SUMMERSVILLE — Whitewater rafters from all over the country gathered near the riverbank to await the buzzing, a sound that signifies roaring and rushing water is about to be released from the dam. As water releases, rafters cheer.
This could only mean one thing — Gauley Season is here, officially.
To kick off the season, rafters gathered Friday at the Upper Gauley River put-in. Vehicles were parked along side the road as far as the eye could see, with either a raft or a kayak on top of each one.
Along with West Virginia natives, outdoor enthusiasts from Colorado, North Carolina and several other states were checking their gear one last time before their launch.
Kelly Gladen couldn't get on the water fast enough.
Gladen had been a river guide on the New and Gauley rivers for five years before making a move to Colorado. She said Gauley Season is anticipated by rafters as soon as summer begins, and although she has been in Colorado for most of the season, she had to make it back for this.
"This summer I've spent most of my time on the Arkansas River, the Roaring Fork River and the Colorado River in Colorado," Gladen said. "So, I've been pretty busy, but I'm more than excited to take this on."
Gladen compared Gauley Season to Christmas because of the joy it brings.
"Six weeks out of the year we get to come out here and enjoy some of the best white water in America, so how could you not be stoked about that? This river is high up on the list for a reason."
Gladen called the Gauley River "the best river" because of its steep drops, big waves and large hits. She said there's no better feeling than the anticipation right before going over a 14-foot waterfall, or going through an almost mile-long rapid.
"It's just such an adrenaline rush," she said, "but you must have a healthy sense of nerve while on the water. The best advice I could give is to always brace yourself, and always paddle. The more you paddle, that's what's going to help you the most."
Eric Acheff, of Asheville, N.C., was beginning to launch his kayak into the river before he stopped to admire the few kayakers who were about to set out before him.
"That's my goal, to be able to do it like these guys," Acheff mused while pointing to what he referred to as a "squirt boat."
Squirt boating, a form of whitewater kayaking or canoeing, is where the boat is designed to be as low in volume as possible while still allowing the paddler to float, Acheff explained.
Many of the squirt boaters at Friday's kickoff were almost completely emerged in the water, but were managing to stay upright.
"But, I'm not ready for that yet," Acheff said, with a laugh. "I've been doing this for five years, and I know I still have a lot more learning to do."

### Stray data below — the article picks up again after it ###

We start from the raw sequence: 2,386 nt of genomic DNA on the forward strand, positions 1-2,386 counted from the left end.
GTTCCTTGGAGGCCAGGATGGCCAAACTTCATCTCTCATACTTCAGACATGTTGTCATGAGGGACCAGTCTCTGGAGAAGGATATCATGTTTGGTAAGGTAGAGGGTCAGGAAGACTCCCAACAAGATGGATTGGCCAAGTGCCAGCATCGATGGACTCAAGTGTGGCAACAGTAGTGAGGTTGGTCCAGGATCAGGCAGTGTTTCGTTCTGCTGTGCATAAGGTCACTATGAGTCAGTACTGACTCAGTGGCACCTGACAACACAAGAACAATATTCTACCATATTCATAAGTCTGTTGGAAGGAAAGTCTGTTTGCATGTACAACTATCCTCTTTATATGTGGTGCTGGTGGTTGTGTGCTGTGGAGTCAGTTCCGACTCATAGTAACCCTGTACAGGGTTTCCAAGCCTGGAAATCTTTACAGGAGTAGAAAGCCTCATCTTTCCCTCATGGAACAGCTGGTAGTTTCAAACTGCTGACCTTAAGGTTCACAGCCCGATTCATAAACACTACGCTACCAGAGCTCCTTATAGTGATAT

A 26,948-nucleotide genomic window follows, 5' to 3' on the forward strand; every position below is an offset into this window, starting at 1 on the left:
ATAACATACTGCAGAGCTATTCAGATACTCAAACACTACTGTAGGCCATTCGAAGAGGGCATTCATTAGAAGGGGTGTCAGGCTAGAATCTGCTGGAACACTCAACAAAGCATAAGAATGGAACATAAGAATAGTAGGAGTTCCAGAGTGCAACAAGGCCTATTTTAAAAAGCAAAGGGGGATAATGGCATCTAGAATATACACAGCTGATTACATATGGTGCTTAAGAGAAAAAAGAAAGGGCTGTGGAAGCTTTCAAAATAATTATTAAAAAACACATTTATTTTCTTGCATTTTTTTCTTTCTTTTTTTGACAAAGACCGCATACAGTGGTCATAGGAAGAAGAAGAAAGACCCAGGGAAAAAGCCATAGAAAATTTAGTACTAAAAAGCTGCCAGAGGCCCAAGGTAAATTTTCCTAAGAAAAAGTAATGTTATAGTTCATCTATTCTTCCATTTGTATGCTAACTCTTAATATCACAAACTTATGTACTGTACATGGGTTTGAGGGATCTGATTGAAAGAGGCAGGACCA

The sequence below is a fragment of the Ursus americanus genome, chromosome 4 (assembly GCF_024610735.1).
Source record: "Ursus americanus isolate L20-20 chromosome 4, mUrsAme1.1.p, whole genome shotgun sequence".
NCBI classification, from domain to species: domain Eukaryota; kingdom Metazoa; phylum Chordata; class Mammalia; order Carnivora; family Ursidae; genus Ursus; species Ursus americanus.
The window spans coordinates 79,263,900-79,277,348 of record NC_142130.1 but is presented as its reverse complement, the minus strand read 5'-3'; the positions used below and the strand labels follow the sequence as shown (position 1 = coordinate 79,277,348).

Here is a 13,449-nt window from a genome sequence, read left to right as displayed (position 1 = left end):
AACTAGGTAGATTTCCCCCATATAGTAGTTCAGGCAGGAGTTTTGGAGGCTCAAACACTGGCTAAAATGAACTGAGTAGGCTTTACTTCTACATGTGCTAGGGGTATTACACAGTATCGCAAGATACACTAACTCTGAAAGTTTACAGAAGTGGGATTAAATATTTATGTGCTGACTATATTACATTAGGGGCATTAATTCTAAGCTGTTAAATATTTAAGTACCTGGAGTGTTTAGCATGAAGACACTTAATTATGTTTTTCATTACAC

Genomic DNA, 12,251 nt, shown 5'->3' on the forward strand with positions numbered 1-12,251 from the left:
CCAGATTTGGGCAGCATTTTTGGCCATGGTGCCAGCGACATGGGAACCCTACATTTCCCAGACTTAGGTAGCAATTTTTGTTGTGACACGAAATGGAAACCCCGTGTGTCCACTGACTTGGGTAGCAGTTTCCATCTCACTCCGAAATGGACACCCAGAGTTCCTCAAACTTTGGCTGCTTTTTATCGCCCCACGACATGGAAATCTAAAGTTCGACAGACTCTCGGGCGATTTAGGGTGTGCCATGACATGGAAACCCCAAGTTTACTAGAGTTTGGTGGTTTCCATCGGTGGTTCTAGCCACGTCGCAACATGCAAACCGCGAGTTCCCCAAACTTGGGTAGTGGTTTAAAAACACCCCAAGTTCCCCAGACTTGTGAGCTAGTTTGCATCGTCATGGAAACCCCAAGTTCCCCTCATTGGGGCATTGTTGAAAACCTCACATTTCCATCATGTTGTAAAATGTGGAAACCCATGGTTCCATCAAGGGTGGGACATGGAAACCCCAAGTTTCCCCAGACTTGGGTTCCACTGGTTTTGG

For Acheff, the kickoff of Gauley Season is all about enjoying the good vibes, he said.
"I come every year, and it just has a really good vibe. Those scary rapids everyone is so afraid of, are actually so much fun," he said.
"The rapids are very clean, and you have a lot of margin for error," Acheff said. "You can get flipped upside down, and you won't touch a rock. You can go right into something sideways, and you'll make it out perfectly fine.
"Everything is always fine at the Gauley. It's always super cool."
National Park Service officials were also on deck — not only to make sure everything was running smoothly, but also to enjoy the good vibes of Gauley Season.
According to Lizzie Watts, Superintendent of the New River Gorge National River, Gauley River National Recreation Area and Bluestone National Scenic River, celebrating Gauley Season is a joy in itself, but to also celebrate 2018 as being the 50th year of whitewater rafting in the state — that's even more incredible.
"Just like everything in the tourism business, whitewater rafting comes and it has its ups and downs, but what it has done almost more than any other sport is show the world how special West Virginia is," Watts said. "People from literally around the world come here for Gauley Season, and whether you're a private boater, a commercial boater, or someone who has never even tried it before, can come here and enjoy it."
Watts said the state claims rivers classified as some of the most spectacular in the world.
"It really has opened us to the rest of the world, and I think that's something special."
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